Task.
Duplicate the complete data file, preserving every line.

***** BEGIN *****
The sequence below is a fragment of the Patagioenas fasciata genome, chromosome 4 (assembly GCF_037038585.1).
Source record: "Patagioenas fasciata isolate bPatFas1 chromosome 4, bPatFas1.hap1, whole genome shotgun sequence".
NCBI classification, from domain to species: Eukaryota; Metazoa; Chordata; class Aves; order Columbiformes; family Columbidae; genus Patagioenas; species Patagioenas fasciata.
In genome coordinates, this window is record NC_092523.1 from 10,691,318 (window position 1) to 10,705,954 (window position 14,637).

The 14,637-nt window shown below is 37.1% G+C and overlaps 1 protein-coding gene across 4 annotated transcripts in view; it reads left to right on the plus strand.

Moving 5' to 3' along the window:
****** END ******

The sequence below is a fragment of the Patagioenas fasciata genome, chromosome 4 (assembly GCF_037038585.1).
Source record: "Patagioenas fasciata isolate bPatFas1 chromosome 4, bPatFas1.hap1, whole genome shotgun sequence".
NCBI classification, from domain to species: Eukaryota; Metazoa; Chordata; class Aves; order Columbiformes; family Columbidae; genus Patagioenas; species Patagioenas fasciata.
In genome coordinates, this window is record NC_092523.1 from 10,691,318 (window position 1) to 10,705,954 (window position 14,637).

The 14,637-nt window shown below is 37.1% G+C and overlaps 1 protein-coding gene across 4 annotated transcripts in view; it reads left to right on the plus strand.

Moving 5' to 3' along the window: